the first Clean and Conserve water festival held in Germany this month. The event—which followed a training for 25 Ecolab employees to lead the festival—marked the launch of the Clean and Conserve Education Program in German.What’s the secret behind soap? How can water be conserved? And what is a watershed? A hundred students from a local primary school in Monheim am Rhein, Germany, found answers to their questions at
Developed through a partnership between Ecolab and the Project WET Foundation, Clean and Conserve is designed to teach children ages four and older about the importance of water conservation and hygiene. After successful launches in the United States, Mexico and China, the interactive curriculum, activity booklets and materials are now available in German for use throughout Germany and other German-speaking regions.
“Water is one of the most valuable resources on earth,” said Ecolab’s Halit Kayatürk, SVP and Market Head, Germany & Switzerland. “Our personal water use and the way we live affect the lives of many others. The Clean and Conserve program aims to raise awareness and provide practical training for water conservation for students and teachers.”
During the event, children from the Monheim primary school became “WaterStars” by engaging in age-appropriate activities about hygiene and the use of water as a valuable resource. For example, when second- and third-graders were asked to think about what they had touched before arriving at Ecolab in Monheim, they named surfaces such as doorknobs and handrails—ideal homes for germs that can be passed to others through casual contact. During the water festival the students learned how to prevent the spread of those germs by washing their hands properly.
“By following simple hygiene measures such as washing hands properly, young children can effectively prevent the spread of germs, while saving water,” explains Thorsten Suess, one of the Ecolab volunteers from Monheim.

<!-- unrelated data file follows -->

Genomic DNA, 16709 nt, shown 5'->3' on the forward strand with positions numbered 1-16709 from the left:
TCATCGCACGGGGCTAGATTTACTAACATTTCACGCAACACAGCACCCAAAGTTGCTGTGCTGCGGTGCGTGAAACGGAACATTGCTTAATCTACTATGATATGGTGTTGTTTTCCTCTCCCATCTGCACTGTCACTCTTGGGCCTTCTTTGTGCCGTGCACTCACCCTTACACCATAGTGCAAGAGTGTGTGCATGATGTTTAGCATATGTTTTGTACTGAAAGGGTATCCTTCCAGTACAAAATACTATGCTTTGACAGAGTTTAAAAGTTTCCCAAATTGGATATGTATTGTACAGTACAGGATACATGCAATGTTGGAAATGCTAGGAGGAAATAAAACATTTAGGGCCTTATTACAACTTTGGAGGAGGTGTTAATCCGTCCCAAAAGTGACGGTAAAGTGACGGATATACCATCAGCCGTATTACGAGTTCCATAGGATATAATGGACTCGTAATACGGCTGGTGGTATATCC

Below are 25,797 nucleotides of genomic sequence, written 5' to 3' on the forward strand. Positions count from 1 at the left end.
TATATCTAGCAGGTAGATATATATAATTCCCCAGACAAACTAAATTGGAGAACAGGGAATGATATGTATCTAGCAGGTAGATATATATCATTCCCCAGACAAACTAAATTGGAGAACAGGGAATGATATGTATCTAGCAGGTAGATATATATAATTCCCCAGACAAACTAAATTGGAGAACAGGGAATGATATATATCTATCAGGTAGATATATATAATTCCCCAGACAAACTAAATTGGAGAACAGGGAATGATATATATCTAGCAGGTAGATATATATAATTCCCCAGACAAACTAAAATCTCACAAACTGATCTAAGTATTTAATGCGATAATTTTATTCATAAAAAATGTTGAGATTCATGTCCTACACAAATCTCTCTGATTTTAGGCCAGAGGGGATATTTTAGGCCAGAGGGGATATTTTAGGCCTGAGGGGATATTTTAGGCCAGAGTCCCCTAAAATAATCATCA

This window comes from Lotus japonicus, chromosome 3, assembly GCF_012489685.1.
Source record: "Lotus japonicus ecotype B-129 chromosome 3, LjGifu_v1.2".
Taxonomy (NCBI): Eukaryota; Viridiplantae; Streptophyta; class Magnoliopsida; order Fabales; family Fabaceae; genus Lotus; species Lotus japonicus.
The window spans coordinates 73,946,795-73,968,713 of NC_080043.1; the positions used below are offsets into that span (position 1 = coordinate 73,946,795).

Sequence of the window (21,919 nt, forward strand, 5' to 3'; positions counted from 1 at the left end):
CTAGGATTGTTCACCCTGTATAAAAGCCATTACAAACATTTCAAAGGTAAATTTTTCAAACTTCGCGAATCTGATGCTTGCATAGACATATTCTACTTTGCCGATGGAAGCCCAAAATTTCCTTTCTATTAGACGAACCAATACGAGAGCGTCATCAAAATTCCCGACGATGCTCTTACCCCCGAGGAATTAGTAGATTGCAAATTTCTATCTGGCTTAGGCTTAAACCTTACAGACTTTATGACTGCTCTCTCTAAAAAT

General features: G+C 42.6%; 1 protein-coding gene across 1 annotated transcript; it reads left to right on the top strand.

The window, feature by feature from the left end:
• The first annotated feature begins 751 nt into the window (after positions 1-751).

Before the festival, Project WET Foundation staff trained Ecolab employee volunteers to become water and hygiene ambassadors. With the intent to make a difference in the areas where they live and work, the ambassadors can now visit more schools to show young people through playful, interactive activities how they can take action and contribute to a positive water future.
“The employees do this voluntarily in their free time, and the program is aligned with the schools and tailored to their specific needs,” said Morgan Close, Project WET’s senior international program manager. “The activities are designed to be easy to implement and to complement existing curricula.” Planning for the next Water Festival is already underway on World Water Day (March 22, 2017) when another local elementary school will be visiting Monheim to become WaterStars.
To download the Clean and Conserve materials in German, visit www.projectwet.org/cleanandconserve/de.
Germany is one of four target markets launching the Clean and Conserve Education Program. Designed to reach two million people with interactive water conservation and hygiene education by the end of 2017, Clean and Conserve can be used around the world. All materials in the program are available for download and use at no charge. To date, translations and customizations of all materials have been completed in English, Mandarin, German and Spanish for Mexico. The Activity Guide for Educators is also available in Portuguese for Brazil and French for Canada.
The Project WET Foundation's partnership with Ecolab is part of Ecolab's Solutions for Life program, which enhances the company’s work to conserve water and improve hygiene around the world through partnerships with leading NGOs, global philanthropy and employee volunteerism.